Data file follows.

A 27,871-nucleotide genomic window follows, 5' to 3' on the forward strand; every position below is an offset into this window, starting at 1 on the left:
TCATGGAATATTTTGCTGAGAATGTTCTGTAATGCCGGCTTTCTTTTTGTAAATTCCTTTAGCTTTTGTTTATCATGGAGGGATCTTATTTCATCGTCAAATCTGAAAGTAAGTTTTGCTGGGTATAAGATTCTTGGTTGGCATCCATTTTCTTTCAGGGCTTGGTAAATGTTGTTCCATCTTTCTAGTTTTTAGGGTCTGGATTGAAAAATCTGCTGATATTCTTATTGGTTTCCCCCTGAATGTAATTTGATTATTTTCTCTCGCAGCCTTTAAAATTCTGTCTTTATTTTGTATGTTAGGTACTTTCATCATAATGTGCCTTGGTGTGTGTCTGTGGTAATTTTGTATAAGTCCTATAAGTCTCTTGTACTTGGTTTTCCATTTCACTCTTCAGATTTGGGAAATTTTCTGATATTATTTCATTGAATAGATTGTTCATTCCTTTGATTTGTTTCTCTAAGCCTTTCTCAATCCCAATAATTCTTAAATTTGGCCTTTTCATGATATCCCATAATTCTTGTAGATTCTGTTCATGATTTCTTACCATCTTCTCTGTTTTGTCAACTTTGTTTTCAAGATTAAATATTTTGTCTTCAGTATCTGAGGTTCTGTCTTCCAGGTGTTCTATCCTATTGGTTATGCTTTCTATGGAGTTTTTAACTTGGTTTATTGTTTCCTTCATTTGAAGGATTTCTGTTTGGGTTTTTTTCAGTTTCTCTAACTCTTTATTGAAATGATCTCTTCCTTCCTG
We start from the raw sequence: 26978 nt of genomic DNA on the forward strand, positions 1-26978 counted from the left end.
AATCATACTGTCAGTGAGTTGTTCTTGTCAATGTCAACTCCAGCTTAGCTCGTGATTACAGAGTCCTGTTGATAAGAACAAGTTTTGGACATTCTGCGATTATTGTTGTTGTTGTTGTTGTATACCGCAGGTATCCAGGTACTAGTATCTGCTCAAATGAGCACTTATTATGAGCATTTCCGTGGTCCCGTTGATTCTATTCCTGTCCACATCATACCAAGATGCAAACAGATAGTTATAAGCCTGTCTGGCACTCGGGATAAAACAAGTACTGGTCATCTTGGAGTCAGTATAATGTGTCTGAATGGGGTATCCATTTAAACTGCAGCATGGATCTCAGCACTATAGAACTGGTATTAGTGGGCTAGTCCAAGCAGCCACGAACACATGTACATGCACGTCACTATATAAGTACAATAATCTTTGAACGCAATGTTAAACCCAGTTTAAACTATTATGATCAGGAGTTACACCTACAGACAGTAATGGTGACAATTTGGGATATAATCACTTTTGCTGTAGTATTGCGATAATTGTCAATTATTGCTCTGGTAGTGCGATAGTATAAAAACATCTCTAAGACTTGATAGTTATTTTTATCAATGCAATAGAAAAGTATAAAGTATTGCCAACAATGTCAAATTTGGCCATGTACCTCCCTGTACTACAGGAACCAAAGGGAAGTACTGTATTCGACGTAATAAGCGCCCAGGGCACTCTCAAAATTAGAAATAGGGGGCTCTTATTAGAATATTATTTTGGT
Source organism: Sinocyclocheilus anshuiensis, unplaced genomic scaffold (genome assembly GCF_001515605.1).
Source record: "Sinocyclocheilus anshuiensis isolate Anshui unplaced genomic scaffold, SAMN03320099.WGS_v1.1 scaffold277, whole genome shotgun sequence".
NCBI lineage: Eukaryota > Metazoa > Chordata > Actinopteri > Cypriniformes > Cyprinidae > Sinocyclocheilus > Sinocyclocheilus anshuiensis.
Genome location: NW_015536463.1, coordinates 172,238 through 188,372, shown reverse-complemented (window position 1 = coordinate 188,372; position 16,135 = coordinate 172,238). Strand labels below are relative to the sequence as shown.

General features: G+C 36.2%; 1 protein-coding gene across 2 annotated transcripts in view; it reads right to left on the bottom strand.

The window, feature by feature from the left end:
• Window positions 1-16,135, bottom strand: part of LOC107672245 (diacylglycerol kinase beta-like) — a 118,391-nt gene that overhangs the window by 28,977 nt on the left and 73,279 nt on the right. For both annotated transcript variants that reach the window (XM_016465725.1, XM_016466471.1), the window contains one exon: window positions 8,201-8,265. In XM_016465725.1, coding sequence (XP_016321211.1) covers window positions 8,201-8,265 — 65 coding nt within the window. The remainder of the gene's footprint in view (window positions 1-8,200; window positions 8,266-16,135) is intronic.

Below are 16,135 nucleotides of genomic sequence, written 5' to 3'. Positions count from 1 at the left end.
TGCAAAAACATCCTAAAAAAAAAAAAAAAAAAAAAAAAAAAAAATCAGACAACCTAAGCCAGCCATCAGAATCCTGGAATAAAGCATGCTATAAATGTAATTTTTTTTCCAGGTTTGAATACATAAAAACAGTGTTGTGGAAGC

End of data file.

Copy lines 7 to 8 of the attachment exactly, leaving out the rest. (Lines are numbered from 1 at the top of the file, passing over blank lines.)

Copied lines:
NCBI lineage: Eukaryota > Metazoa > Chordata > Actinopteri > Cypriniformes > Cyprinidae > Sinocyclocheilus > Sinocyclocheilus anshuiensis.
Genome location: NW_015536463.1, coordinates 172,238 through 188,372, shown reverse-complemented (window position 1 = coordinate 188,372; position 16,135 = coordinate 172,238). Strand labels below are relative to the sequence as shown.